Fixing the exterior of house seems ... complicated.
February 5, 2016 3:55 PM   Subscribe

The exterior of our house needs attention. Professional attention.

We have: water damage to the wood siding, peeling paint, woodpecker holes, old failing repairs from prior woodpecker damage, wasps (it's February and one appeared in our house in a room with a closed window, wtf), failing gutters (we clean them out, doesn't seem to make a difference), maybe some other birds are poking around up there. Y'all get the idea.

So, as best as I can tell, we need:
Some sort of pest control service (to get rid of current pests and seal up parts of house where they are getting in);
Repair or replace siding;
Replace gutters;

What is the order of operation here? How many types of tradespeople do we need? This is obviously a lot of work to be done and we'd like it done well. (The prior owners of our house were big fans of DIY and it shows, unfortunately.) Who do we call, and who do we call first? Have you ever had this kind of work done on your home and can you give us advice? Are there home improvement forums that focus on these things?
posted by stowaway to Home & Garden (9 answers total) 3 users marked this as a favorite
My parents just had to replace the wooden siding on their house as it had reached the end of its lifespan; the contractor they hired replaced it with brick and in the process also took care of pest control (they had mice), tree removal, and so on. I'd start calling contractors to get quotes and see if they cover all the needed repairs or if not if they have partners/recommended services they like to work with; just make sure you have a good contract.
posted by vegartanipla at 4:07 PM on February 5, 2016 [2 favorites]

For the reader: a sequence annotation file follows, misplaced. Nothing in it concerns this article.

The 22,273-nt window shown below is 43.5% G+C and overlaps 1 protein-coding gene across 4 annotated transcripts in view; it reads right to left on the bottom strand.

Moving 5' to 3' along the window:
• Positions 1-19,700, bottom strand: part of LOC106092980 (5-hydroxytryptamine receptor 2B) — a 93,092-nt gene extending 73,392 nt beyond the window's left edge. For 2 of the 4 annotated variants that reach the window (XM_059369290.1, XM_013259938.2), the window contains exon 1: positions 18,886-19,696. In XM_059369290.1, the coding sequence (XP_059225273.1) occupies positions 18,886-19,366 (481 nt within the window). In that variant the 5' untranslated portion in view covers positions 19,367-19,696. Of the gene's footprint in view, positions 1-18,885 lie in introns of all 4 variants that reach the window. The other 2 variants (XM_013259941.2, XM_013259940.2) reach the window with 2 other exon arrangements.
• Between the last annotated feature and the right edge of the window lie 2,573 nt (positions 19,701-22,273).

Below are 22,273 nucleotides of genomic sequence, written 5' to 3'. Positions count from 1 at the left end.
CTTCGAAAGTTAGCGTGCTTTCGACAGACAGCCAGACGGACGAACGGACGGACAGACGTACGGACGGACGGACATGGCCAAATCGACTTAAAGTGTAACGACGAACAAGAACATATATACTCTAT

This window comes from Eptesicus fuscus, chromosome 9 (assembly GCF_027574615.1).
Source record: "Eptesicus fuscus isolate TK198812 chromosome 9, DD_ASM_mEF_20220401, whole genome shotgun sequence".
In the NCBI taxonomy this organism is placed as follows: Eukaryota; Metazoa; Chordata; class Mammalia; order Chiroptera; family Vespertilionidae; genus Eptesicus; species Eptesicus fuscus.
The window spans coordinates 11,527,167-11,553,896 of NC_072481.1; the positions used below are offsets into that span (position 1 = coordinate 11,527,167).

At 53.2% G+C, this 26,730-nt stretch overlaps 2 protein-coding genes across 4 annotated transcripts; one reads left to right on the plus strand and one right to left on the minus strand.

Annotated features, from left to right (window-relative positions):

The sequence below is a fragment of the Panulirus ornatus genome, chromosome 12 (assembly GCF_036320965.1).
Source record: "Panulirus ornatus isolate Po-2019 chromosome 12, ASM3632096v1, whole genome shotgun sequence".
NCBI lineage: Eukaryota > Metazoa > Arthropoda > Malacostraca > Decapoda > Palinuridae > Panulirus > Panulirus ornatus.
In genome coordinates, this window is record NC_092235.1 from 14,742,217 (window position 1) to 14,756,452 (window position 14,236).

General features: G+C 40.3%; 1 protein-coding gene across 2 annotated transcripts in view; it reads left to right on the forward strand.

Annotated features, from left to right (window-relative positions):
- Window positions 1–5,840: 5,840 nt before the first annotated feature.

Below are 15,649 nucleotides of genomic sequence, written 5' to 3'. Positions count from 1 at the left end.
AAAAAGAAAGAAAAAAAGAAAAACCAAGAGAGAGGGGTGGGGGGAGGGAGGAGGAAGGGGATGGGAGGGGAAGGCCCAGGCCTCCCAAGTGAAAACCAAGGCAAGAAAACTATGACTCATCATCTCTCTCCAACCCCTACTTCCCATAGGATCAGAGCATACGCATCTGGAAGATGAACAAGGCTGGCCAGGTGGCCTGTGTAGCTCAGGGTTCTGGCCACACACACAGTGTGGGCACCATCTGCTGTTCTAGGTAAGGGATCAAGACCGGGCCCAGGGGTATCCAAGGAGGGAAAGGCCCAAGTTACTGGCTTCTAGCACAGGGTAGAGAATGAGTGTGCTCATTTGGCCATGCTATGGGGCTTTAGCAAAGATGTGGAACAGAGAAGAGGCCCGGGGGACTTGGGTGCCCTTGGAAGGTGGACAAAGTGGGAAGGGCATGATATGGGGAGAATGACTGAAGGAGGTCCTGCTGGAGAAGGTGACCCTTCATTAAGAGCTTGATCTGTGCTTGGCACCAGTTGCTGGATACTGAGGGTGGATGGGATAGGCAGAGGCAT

I sympathize with the DIY, as my current home was also DIY-ed and I've spent several K un-DIYing it. At any rate, I would start with a general contractor, who can take care of the siding and gutters and fix up any holes; they may also be able to recommend an exterminator for pests. For contractors, see if you can get recommendations from neighbors first, then try something like Angie's List, which I've found to be the best resource in my area, at any rate. (Incidentally, I've had paper wasps chilling out in my walls, which is annoying, but the exterminator told me that they would eventually decamp of their own accord--which they did.) If you have to replace the siding altogether, you may want something like vinyl or aluminum instead of wood, unless that's going to cause aesthetic issues (e.g., you have a nineteenth-century house and non-wood siding would look odd). Also, if it comes to residing instead of just repairing the siding, it may be a good time to update your insulation.
posted by thomas j wise at 4:17 PM on February 5, 2016

I think you should hire an inspector before anything else, because you may have other serious problems you can't easily see. DIYers can do some major damage.
posted by SMPA at 4:26 PM on February 5, 2016 [2 favorites]

Nth the inspector, they can also be an excellent resourcfor what order in which to do the repairs and referrals.
posted by Ruthless Bunny at 4:34 PM on February 5, 2016

Response by poster: We already had a thorough inspection done two years ago when we bought the house, what I listed above are all the same issues the inspector brought to our attention.